The Road to Georgia – Racing The Planet 2020

My Path To Racing The Planet: Georgia

Reflecting on my stage race experiences and how I signed up for Racing The Planet Georgia.


It’s been almost three years since I ran a full stage race.

After running several in quick succession from 2014 to 2016, it felt like a good time to take a break from them; my appetite for the long hours of training was wearing off, and I felt in danger of losing all enthusiasm for the sport.

In the time since, I’ve kept myself busy (including writing The Stage Race Handbook, among other projects).

The idea of returning to stage races was always in the back of my head, but I wanted to wait until I was ready for it.

The Road to Georgia - Racing The Planet 2020 1

Stage races are races spread over a few days; most of them last 5 or 6 days, and many involve you carrying all your own gear and food.  Tents and water are provided.

So I had been tentatively keeping an eye on the Stage Race scene to see if any particular race grabbed my eye…

As the number of stage races each year seems to be on the rise, along with more variations of format and level of support, there’s no shortage of choice.

My first stage was the Racing The Planet race in Madagascar back in 2014.   It was an unforgettable experience in a country I had long wanted to visit.   

So I’ve always had a soft spot for the Racing The Planet format – they make it challenging but provide an excellent level of organisation and support.

Along with their annual ‘4 Deserts‘ series of races, each year they organise a one-off race in a new location.   A race that will only exist once, and won’t be repeated.  My Madagascar race was one of them, other locations have included Ecuador, Sri Lanka, and New Zealand.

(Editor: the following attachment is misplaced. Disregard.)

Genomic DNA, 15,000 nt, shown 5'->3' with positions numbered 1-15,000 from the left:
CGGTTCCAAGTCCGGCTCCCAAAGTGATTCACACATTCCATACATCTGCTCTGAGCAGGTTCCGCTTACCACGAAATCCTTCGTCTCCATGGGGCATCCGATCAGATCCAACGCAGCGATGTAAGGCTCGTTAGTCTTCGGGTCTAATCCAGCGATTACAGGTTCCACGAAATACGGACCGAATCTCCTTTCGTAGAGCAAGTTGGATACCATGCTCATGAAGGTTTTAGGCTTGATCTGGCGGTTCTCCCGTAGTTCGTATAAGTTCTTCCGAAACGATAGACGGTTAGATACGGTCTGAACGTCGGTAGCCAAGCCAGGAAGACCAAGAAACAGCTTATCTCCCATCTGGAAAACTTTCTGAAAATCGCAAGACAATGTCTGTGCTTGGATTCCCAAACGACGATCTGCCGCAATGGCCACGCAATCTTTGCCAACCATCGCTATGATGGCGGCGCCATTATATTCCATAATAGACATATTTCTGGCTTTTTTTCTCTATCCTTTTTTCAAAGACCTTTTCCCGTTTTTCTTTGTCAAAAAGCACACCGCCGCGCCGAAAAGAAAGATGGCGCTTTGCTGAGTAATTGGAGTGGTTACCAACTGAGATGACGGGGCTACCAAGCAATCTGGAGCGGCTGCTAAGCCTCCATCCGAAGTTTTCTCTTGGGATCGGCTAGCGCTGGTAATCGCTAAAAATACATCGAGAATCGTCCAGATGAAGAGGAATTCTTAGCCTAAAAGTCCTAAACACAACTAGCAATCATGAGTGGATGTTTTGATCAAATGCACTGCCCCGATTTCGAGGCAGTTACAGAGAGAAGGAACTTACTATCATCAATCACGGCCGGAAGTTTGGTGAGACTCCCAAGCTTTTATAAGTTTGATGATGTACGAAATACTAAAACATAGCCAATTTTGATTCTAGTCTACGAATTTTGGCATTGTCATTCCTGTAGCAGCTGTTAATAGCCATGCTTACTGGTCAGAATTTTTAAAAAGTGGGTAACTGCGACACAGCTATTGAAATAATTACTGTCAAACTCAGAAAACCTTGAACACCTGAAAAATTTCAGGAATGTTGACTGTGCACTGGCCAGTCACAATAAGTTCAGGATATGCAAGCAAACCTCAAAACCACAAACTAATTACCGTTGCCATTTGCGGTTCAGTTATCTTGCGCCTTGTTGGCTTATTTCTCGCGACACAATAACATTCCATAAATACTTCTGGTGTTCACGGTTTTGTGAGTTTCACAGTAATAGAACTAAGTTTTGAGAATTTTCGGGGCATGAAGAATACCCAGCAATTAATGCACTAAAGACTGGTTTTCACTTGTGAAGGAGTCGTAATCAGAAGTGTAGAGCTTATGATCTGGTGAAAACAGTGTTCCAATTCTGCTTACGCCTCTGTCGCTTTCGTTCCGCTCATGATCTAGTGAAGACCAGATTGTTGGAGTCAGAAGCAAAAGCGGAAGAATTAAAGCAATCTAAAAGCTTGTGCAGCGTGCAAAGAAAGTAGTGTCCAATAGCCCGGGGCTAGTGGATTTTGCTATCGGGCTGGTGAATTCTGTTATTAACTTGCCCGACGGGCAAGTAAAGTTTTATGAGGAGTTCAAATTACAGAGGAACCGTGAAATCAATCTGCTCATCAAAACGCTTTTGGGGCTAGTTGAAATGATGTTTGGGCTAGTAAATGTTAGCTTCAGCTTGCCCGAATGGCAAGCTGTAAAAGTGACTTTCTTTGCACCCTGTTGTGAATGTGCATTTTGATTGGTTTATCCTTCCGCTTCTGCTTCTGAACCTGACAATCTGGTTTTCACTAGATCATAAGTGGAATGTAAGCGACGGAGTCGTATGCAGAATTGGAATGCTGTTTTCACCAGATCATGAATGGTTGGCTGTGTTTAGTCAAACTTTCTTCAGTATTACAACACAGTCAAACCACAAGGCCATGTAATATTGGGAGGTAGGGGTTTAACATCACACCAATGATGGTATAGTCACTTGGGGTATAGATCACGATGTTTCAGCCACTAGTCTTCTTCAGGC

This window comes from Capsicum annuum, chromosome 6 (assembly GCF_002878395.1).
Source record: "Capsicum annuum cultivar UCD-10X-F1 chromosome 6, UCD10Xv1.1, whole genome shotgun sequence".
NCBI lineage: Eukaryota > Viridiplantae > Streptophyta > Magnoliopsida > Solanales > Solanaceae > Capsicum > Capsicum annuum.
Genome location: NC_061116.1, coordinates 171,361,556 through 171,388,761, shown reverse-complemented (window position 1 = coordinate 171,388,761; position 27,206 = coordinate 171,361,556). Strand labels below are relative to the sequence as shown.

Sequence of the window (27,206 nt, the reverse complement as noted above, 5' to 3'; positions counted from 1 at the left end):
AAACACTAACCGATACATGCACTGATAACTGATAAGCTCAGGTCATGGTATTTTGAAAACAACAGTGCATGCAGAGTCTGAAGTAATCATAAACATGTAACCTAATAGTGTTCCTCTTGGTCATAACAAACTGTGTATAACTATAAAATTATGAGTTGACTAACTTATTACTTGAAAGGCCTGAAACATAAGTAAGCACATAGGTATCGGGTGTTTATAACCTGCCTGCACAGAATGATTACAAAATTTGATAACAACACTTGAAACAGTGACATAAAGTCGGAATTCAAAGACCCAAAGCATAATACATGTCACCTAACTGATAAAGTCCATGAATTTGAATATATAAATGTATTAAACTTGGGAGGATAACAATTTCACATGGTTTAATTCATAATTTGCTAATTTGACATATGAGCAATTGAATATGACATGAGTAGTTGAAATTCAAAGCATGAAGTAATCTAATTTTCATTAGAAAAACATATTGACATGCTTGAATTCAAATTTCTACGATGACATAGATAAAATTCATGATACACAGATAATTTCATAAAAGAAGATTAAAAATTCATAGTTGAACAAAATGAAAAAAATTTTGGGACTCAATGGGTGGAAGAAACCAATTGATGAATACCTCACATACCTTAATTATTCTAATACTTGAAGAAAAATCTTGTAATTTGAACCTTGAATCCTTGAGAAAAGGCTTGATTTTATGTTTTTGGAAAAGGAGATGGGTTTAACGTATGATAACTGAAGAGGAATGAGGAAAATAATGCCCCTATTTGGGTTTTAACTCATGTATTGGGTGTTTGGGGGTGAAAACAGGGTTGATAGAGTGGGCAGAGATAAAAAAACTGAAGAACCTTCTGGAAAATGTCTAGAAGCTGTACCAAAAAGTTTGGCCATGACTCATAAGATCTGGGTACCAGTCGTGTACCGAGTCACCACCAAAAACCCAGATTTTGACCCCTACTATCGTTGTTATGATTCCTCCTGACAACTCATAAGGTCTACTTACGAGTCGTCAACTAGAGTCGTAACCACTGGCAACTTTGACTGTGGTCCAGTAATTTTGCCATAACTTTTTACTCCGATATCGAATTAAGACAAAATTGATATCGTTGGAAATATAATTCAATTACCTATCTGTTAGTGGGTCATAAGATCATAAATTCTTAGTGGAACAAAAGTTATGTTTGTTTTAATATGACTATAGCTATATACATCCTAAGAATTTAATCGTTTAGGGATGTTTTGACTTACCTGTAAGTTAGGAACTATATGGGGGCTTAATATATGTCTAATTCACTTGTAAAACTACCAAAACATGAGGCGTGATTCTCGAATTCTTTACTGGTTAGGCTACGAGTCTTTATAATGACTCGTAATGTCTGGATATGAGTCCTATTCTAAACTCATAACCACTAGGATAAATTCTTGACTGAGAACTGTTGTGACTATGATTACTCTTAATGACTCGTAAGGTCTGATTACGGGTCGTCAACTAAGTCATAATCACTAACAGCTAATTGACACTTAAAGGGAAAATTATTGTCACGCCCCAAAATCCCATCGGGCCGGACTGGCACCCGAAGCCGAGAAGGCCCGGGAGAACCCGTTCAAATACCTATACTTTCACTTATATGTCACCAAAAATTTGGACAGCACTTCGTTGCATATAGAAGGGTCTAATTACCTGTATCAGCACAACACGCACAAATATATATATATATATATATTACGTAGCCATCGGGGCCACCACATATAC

So a couple of months ago they announced the location of their ultramarathon for 2020 . . . Georgia.

The Road to Georgia - Racing The Planet 2020 2

It’s a country that had honestly never been on my radar, but at the same time, had the otherworldly appeal that all good stage races need.

The unique location, culture, and highest mountain range in Europe  . . . it ticks all the boxes.   So I signed up straight away. 

It’s a 250km, 5-stage, 6-day self-supported stage race – the classic format.

The Road to Georgia - Racing The Planet 2020 3

Training for RTP Georgia

My distance running training has been sorely lacking in the past few months – that’s part of the reason I signed up so far in advance.   

I’ve got 14 months to get myself prepared, in order to maximise my performance (or minimise the pain, depending how you look at it).

My run training has been limited to a few 5k and 10k runs each week recently, and my strength training hasn’t been much to write home about.

Now I have a target in mind, my aim is to spend the next few months working on speed and short distances along with some strength work.   Then towards the end of this year I’ll begin to introduce longer distance runs.

I don’t have a formal training plan, but I’ve got a rough idea of what I need to be focussing on.  The plan is to strengthen my core fitness and base running speed, then gradually introduce long runs and back-to-back runs. 

The big two wildcards for Racing The Planet Georgia are going to be the altitude and the hills.

Racing The Planet have already let us know that the route is going to be through the foothills of the Causcasus mountain range, with a typical altitude of 1000-2000m but with some sections up to 3000m.   This is certainly in a range where some altitude training would be a huge advantage, so in around six months I’ll try and start training in a gym with an altitude room.

As for the hills, historically they’ve been a big weakness of mine – so again, time to hit the trails!

I’ll blog here occasionally on how my Racing The Planet Georgia training readiness is going as the race grows nearer.

Photo of author
Thomas Watson is an ultra-runner, UESCA-certified running coach, and the founder of His work has been featured in Runner's World,, MapMyRun, and many other running publications. He likes running interesting races and playing with his two tiny kids. More at his bio.

Leave a Comment

This site uses Akismet to reduce spam. Learn how your comment data is processed.